Anonymous said...

I say they should use an A- curve.

Anonymous said...

the professor is clearly having health issues and people are still complaining about not having their grades. law students are such tools. they should give you all B's for being a bunch of little Bitches

Anonymous said...

there is something severely wrong this time around. he has never had grades in this late. hope this gets resolved fairly

Anonymous said...

I don't think people are complaining about WHEN they are getting their grades, and given the professor's illness, that makes sense. These complaints are about the way in which those grades are going to be determined, which nearly everyone in the class finds patently unfair.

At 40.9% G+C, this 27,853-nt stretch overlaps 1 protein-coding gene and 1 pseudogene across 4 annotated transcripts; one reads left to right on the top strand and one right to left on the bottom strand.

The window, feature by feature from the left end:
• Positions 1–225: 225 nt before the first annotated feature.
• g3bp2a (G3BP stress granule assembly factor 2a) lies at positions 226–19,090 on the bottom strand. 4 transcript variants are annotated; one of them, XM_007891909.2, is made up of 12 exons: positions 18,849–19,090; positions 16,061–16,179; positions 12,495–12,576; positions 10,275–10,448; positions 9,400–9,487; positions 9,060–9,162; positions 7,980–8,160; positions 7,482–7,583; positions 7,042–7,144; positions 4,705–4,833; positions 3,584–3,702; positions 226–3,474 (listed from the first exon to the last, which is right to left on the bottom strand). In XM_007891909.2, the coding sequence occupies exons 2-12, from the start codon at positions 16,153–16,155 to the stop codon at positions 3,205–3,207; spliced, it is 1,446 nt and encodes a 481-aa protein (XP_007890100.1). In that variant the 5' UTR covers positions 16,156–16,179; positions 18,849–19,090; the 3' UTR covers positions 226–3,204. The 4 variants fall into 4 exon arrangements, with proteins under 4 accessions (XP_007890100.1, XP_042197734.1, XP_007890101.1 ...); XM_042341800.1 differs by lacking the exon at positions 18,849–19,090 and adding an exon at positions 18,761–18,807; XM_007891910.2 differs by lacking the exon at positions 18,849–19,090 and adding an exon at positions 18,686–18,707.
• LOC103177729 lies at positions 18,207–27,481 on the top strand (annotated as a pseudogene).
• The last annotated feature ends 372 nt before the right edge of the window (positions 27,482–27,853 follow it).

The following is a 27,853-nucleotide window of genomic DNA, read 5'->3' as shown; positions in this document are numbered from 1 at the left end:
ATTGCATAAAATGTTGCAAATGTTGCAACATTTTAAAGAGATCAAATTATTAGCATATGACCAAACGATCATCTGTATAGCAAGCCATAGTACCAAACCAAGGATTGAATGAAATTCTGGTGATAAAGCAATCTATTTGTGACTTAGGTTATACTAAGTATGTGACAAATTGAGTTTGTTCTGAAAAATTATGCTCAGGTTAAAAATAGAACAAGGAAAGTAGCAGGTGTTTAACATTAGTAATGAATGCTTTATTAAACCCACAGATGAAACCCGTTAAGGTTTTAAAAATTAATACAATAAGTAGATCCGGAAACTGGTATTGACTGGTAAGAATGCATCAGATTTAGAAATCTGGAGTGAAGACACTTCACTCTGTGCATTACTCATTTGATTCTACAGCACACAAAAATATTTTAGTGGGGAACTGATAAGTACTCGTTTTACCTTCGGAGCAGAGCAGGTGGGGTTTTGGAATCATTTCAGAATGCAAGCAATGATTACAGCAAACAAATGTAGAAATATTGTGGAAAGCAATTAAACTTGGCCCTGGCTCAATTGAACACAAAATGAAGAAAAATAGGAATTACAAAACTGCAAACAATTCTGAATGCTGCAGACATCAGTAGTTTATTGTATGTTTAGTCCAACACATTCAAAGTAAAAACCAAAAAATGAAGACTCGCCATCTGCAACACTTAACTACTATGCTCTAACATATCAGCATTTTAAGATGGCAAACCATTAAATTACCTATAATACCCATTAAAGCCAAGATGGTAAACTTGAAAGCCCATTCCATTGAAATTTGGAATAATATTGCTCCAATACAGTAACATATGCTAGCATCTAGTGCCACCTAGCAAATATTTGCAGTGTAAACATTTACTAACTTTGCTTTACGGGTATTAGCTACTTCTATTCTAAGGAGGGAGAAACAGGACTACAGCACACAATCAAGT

Anonymous said...

10:15, your comment is spot on. I really hope that whatever is wrong gets solved, and I hope that the professor gets well as soon as possible.

I just don't like the decision that has been made over how to handle this.

Chris said...
This comment has been removed by the author.
Anonymous said...

Yeah, the "prof" got them graded.

Anonymous said...

Kudos on 9:26. Why send out an email if he was going to get them all graded that weekend? This couldn't be a better time to investigate the grading method of throwing papers down the stairs.

Anonymous said...